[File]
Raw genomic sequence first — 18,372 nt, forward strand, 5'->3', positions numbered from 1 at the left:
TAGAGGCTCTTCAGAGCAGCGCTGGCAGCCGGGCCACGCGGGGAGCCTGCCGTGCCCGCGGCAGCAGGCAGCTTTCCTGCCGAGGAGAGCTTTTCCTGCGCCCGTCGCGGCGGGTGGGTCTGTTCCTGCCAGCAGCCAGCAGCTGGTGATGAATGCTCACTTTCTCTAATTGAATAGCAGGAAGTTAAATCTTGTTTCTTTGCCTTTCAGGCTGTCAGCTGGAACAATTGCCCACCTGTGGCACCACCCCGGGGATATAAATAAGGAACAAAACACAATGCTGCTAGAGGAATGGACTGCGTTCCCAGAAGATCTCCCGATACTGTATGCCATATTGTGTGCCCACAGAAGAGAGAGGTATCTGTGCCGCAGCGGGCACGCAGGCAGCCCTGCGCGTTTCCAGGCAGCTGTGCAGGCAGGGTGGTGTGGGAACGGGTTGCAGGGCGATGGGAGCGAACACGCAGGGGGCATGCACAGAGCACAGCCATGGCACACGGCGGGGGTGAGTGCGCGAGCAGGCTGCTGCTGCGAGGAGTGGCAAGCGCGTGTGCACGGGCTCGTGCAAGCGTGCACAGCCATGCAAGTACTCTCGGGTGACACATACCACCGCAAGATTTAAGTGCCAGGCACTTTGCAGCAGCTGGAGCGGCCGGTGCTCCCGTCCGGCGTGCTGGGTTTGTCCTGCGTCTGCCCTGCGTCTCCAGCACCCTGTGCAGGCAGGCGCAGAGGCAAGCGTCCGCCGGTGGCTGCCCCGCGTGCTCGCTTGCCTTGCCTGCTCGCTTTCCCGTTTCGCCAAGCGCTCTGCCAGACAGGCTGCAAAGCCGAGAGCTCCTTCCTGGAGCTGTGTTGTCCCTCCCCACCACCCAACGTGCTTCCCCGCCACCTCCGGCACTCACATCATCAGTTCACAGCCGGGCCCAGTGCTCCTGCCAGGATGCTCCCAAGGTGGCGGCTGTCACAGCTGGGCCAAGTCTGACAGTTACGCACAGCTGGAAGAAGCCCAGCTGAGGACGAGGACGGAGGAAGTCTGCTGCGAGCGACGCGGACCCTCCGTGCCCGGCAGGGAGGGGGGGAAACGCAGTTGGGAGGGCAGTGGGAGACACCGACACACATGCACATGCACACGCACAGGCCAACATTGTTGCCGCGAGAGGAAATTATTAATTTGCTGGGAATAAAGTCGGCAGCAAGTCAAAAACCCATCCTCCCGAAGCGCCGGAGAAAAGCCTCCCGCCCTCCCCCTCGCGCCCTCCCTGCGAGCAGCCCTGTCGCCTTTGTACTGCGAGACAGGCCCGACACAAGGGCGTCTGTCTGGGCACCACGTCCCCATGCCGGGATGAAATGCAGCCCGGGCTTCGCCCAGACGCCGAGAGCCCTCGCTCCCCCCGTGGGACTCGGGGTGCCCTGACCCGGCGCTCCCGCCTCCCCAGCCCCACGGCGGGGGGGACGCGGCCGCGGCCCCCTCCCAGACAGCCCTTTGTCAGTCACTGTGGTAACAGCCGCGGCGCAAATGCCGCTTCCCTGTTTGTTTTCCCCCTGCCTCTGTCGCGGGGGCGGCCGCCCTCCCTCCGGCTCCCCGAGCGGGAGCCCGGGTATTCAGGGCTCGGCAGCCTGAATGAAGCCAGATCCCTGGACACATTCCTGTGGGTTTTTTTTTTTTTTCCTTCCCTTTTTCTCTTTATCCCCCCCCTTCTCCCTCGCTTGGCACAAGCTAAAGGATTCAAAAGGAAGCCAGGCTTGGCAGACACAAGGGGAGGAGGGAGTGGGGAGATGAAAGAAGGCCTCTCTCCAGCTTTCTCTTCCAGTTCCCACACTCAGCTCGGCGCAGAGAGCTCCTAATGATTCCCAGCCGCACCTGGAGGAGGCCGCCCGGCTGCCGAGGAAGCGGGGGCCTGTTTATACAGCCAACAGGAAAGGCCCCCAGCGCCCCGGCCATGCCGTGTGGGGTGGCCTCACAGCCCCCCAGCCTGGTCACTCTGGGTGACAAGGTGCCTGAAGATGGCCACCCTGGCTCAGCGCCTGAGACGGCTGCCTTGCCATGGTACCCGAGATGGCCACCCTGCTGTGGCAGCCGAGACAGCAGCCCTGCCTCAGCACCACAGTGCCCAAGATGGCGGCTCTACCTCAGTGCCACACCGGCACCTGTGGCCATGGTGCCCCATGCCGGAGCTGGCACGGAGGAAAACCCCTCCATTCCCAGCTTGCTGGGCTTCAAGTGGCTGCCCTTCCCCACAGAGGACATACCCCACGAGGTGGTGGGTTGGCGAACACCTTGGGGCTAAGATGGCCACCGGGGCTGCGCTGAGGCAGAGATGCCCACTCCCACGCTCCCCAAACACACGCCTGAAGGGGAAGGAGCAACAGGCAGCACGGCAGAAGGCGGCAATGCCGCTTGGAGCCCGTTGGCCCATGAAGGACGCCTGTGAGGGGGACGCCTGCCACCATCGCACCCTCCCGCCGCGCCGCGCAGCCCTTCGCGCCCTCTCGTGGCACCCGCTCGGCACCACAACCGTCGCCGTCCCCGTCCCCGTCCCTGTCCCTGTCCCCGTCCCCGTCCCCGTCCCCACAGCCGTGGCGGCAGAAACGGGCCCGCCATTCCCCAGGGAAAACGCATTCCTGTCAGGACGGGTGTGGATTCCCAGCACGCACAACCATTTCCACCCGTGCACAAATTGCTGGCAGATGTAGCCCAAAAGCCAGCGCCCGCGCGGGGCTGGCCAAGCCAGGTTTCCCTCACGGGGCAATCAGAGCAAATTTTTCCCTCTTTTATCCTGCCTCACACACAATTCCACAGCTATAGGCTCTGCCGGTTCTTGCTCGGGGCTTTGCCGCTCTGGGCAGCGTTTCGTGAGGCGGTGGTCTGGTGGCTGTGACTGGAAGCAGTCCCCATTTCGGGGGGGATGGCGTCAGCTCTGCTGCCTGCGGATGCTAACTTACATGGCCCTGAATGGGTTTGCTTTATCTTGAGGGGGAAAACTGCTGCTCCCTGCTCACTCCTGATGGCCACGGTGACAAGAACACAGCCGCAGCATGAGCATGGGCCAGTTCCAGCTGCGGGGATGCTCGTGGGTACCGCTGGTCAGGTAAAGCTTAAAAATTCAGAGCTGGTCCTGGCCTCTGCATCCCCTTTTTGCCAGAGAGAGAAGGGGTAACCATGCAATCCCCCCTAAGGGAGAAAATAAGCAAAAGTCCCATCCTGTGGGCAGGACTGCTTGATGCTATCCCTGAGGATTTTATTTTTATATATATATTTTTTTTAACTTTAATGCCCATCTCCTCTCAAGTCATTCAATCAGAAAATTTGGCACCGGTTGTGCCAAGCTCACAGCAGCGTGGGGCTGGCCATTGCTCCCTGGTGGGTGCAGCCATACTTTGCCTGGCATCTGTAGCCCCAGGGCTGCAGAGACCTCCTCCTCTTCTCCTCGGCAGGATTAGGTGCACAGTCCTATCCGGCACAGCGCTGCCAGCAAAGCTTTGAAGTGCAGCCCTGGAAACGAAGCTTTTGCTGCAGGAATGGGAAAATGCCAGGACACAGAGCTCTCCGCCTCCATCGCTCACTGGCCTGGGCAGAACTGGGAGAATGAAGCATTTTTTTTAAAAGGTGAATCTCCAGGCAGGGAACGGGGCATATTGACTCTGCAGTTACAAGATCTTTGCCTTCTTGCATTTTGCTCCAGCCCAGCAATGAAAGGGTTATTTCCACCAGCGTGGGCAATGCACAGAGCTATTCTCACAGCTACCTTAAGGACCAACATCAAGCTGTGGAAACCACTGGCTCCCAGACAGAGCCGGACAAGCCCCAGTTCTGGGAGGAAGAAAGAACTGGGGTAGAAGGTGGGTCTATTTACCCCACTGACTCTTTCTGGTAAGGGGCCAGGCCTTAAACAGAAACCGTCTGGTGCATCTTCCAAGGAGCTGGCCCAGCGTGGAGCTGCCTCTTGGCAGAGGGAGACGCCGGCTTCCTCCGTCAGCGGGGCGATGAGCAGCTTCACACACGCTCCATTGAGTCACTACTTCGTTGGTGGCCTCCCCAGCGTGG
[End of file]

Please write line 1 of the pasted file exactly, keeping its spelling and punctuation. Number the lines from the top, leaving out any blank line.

Raw genomic sequence first — 18,372 nt, forward strand, 5'->3', positions numbered from 1 at the left: